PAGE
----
The definition of constipation varies with almost every individual. The medical community tends to define it as infrequent bowel movements, while non-medical persons consider constipation to be the passing of hard stools or straining to have a bowel movement.
The colon (large intestine) absorbs water while forming waste products (stool) from digested food. Muscle contractions in the colon push the stool toward the rectum. By the time stool reaches the rectum, it is solid because most of the water has been absorbed.
Hard, dry stools and constipation occur when the colon absorbs too much water away from the stool. This can happen because the muscle of the colon contracts too slowly causing the stool to move through too slowly. There are many causes of constipation and there are often many factors leading to the problem. The treatment of constipation includes lifestyle changes, as well as medication, and rarely, surgery.
The Medifocus Guide on Constipation provides answers to the following important questions and medical issues:
What are the most common symptoms of constipation?
Are there any recognized risk factors for developing constipation?
What kinds of medical tests are used to determine the causes of constipation?
What is the current standard of care for the treatment of constipation?
What treatment options are available for the management of constipation?
Are there any promising new developments or potential breakthroughs in treatment?
Who are the most notable medical authorities who specialize in constipation?
Where are the leading hospitals and centers of research for constipation?
What are the most important questions to ask my doctor about constipation?
What Your Doctor Reads:
This MediFocus Guide contains an extensive listing of citations and abstracts of recent journal articles that have been published about this condition in trustworthy medical journals. This is the same type of information that is available to physicians and other health care professionals. A partial selection of journal articles that are abstracted in this MediFocus Guide includes:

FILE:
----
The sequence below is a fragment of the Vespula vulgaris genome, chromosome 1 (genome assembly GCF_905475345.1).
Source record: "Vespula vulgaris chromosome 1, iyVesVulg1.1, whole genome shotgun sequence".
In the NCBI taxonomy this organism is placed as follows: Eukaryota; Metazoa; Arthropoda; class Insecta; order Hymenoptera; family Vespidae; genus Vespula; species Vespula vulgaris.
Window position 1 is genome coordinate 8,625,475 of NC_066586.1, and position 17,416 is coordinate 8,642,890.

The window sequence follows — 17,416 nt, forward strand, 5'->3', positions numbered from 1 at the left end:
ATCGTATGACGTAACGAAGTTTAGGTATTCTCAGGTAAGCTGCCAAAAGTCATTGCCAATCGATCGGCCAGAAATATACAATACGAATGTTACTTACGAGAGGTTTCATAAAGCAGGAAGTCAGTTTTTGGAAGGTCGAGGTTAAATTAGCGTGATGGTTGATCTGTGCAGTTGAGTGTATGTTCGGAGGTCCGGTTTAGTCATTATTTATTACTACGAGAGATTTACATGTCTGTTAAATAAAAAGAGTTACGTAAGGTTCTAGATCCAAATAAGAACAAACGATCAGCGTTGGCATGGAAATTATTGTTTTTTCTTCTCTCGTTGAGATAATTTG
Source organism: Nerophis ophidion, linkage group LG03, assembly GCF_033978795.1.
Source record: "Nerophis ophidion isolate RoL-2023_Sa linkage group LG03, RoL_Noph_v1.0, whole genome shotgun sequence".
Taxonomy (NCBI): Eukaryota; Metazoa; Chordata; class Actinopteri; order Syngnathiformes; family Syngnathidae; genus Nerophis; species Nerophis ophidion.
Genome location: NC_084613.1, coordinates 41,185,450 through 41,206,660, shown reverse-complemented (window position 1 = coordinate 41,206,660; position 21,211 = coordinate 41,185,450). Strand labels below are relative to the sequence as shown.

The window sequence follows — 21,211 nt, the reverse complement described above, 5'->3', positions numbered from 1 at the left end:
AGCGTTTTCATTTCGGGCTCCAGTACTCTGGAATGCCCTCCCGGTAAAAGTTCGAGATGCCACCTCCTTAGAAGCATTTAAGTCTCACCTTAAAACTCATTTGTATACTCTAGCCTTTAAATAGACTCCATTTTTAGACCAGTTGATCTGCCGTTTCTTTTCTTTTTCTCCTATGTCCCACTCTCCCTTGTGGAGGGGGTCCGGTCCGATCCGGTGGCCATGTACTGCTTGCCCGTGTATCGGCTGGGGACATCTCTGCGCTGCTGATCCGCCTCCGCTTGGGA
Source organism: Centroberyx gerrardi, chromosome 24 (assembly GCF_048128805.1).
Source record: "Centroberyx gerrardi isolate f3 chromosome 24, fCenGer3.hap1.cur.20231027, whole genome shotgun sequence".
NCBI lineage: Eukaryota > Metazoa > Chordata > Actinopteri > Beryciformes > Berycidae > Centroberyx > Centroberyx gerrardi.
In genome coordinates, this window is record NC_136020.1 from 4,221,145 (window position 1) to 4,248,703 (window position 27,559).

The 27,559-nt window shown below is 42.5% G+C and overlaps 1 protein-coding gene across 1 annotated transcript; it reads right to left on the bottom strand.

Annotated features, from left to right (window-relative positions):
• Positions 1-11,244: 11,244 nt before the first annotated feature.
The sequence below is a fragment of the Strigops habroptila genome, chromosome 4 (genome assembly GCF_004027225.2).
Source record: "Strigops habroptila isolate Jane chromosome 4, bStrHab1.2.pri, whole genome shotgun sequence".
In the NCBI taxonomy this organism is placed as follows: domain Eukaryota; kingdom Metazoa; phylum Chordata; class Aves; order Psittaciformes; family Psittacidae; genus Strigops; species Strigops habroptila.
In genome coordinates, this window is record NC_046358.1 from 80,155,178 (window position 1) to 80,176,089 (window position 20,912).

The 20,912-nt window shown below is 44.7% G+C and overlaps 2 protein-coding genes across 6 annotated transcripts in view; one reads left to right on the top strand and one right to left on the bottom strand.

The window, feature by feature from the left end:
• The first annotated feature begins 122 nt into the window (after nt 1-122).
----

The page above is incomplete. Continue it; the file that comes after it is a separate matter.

Slow transit constipation: a model of human gut dysmotility. Review of possible aetiologies. Neurogastroenterology & Motility. 2000
Interventions for treating constipation in pregnancy. Cochrane Database of Systematic Reviews [computer file]. 2000
Functional bowel disorders in the geriatric patient: constipation, fecal impaction, and fecal incontinence. American Journal of Gastroenterology. 2000
Abdominal massage therapy for chronic constipation: A systematic review of controlled clinical trials. Forschende Komplementarmedizin. 1999
Constipation in the elderly. Clinics in Geriatric Medicine. 1999
Constipation: an approach to diagnosis, treatment, referral. Cleveland Clinic Journal of Medicine. 1999
Management of colorectal-anal dysfunction. Obstetrics & Gynecology Clinics of North America. 1998
Clinical significance and application of anorectal physiology. Scandinavian Journal of Gastroenterology - Supplement. 1998
Constipation in the elderly. American Family Physician. 1998
Hands on help. Nursing Times. 1998
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